2. Experimental Section

Material and Methods

Four types of hospital fabrics were used during the present investigation (Figure 3). The materials tested include a reference hospital fabric that is used in bed linen, like sheets and pillows (Figure 3a), a foam dressing generally made from a hydrophilic polyurethane foam (Figure 3b), an adult diaper (Figure 3c) and a normal bed protector made of soft non-slip waterproof polyethylene (Figure 3d) that keeps skin away from dampness, reducing the risk of dermatitis and ulceration. The coefficient of friction for the four different fabrics was assessed at one specific body region, the ventral forearm, under natural skin conditions. The volunteer was a 42-year-old Caucasian male.
Preliminary tests to measure in vivo skin friction were performed using a reference hospital fabric against four different skin regions (palm of the hand, finger pad, ventral forearm and elbow) under different lubricating conditions (natural skin, wet skin and skin after spreading of Vaseline). Prior to the tests, the skin in the natural and undamaged state was rinsed with ethyl alcohol and dried at room temperature (natural skin conditions). To bring the skin to a wet state, a wet napkin was placed on the skin surface for five minutes. Afterwards, the skin was wiped to remove the excess water, and tests were performed. In order to study the effect of a general moisturizing substance, a thick layer of glycerine was spread through over the skin. After a waiting period of five minutes, the skin surface was cleaned with a facial paper tissue, and experimental tests were executed. All experiments were conducted at 22 ± 2 °C and 58% ± 10% relative humidity.
A portable and easily-usable measuring probe, where the test materials are rubbed against skin, was used (see Figure 4). Since a rubber O-ring can be used to fix the textile on the tip (see Figure 4a), different types of hospital fabrics were simply adjusted to the equipment and tested. This probe is based on a multi-component force sensor, whereby the normal and tangential forces can be measured in order to determine the coefficient of friction (see Figure 4b).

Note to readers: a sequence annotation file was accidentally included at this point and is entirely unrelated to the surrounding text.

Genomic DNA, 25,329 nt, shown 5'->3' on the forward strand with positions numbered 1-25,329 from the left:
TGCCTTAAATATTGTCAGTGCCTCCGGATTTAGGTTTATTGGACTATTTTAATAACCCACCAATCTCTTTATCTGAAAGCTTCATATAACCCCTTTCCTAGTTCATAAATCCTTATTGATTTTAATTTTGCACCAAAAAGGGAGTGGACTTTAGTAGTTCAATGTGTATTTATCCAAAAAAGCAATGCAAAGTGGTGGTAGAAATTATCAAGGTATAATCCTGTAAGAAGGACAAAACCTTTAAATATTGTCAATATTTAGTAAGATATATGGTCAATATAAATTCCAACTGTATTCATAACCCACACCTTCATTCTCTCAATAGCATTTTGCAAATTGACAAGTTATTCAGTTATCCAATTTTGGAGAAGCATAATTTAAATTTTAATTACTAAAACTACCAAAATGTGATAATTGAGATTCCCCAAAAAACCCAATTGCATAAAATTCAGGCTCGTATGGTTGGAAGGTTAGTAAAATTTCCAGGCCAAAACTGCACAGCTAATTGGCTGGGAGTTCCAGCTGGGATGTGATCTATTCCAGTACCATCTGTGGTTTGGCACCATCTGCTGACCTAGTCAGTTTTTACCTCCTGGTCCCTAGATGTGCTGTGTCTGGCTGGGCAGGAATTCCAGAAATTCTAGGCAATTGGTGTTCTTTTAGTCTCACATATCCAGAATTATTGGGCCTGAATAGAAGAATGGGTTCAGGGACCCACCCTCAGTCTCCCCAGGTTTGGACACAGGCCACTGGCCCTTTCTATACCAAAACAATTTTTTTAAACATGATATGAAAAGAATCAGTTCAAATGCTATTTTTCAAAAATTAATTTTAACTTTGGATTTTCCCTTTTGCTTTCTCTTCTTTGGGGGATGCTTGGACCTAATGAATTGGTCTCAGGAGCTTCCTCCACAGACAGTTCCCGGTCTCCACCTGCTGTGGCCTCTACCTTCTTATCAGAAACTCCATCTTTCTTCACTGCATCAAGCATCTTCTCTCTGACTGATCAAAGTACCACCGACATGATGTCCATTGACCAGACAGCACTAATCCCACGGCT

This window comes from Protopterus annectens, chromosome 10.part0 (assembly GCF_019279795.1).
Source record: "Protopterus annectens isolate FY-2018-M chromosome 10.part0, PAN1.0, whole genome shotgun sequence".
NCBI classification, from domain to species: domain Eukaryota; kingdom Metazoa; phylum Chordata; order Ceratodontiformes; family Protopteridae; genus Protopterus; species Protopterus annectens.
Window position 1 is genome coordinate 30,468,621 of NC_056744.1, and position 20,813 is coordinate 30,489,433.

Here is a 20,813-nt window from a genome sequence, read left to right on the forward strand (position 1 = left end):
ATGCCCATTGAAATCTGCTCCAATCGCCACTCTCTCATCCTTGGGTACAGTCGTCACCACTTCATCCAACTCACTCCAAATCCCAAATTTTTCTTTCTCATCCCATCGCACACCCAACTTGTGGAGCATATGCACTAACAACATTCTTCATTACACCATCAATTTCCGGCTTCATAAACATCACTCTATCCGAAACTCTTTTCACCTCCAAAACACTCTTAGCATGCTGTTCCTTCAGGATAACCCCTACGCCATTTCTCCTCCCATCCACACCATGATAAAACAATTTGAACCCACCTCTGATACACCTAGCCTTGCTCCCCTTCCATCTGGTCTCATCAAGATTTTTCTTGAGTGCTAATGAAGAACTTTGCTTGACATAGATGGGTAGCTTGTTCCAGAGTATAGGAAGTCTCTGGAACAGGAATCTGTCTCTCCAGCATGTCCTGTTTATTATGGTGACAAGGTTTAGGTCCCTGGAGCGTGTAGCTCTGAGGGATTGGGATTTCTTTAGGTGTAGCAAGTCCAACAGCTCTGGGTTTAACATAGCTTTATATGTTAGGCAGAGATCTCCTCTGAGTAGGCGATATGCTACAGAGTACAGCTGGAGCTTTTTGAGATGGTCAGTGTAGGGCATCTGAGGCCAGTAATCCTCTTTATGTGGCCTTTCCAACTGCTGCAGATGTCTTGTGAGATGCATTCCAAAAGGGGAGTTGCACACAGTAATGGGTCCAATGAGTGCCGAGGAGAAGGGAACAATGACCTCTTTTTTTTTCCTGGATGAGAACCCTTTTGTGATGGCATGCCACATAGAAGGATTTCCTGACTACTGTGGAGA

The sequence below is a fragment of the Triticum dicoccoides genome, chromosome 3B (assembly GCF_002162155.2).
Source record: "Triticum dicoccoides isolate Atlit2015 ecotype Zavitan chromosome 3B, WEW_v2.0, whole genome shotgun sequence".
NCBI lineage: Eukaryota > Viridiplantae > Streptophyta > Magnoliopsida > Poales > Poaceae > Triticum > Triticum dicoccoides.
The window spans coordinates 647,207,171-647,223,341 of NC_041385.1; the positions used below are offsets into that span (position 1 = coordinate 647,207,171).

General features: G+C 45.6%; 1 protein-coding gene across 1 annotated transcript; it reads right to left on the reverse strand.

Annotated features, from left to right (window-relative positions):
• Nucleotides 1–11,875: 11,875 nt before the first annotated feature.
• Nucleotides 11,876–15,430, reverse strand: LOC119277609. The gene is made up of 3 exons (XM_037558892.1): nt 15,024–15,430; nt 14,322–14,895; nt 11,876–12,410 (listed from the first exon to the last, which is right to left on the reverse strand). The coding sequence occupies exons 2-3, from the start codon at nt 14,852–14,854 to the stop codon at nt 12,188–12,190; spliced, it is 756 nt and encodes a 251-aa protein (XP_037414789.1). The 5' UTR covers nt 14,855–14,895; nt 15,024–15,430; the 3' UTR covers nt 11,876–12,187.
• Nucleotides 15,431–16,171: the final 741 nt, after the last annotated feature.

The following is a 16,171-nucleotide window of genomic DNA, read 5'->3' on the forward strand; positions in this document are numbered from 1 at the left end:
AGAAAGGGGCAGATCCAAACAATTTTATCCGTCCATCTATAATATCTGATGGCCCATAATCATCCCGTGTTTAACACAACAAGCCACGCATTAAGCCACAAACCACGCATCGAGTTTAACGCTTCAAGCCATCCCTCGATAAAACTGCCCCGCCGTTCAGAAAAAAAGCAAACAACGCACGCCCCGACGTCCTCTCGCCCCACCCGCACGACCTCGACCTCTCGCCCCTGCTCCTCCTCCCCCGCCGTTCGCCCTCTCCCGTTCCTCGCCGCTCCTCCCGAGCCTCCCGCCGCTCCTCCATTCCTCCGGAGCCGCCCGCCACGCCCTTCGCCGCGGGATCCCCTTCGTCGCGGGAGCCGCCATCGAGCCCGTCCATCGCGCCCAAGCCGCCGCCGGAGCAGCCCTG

Friction tests consist of sliding the portable measuring probe on the specific body region and simultaneously increasing the normal load. Typically, the sliding distance and normal load range respectively between 0 and 40 mm and 0 and 5 N. The tangential force is then computed as a function of the normal applied load. By using the Amontons–Coulomb friction model, it is possible, by fitting an equation to the data points (tangential force against normal force) and calculating the slope of each equation, to determine the coefficient of friction (COF), for each test condition.

3. Results and Discussion

Figure 5 shows the evolution of both normal and friction force during the loading phase of a typical friction test. As can be seen in Figure 5, the normal force was varied between approximately 0 and 3.3 N, resulting in a friction force varying between approximately 0 and 1 N. Figure 6 shows the plot of the friction force against normal force. It can be seen that by fitting an equation to the data points, a good correlation with the Amontons–Coulomb linear model was obtained, with the friction force being proportional to the normal applied force. For each different contact condition, three different tests were performed, as shown in Figure 7, and the average coefficient of friction was determined as the slope of the fitted linear line to all data points (tests 1, 2 and 3).
The average values of the coefficient of friction for the different test conditions can be seen in Figure 8 and Figure 9.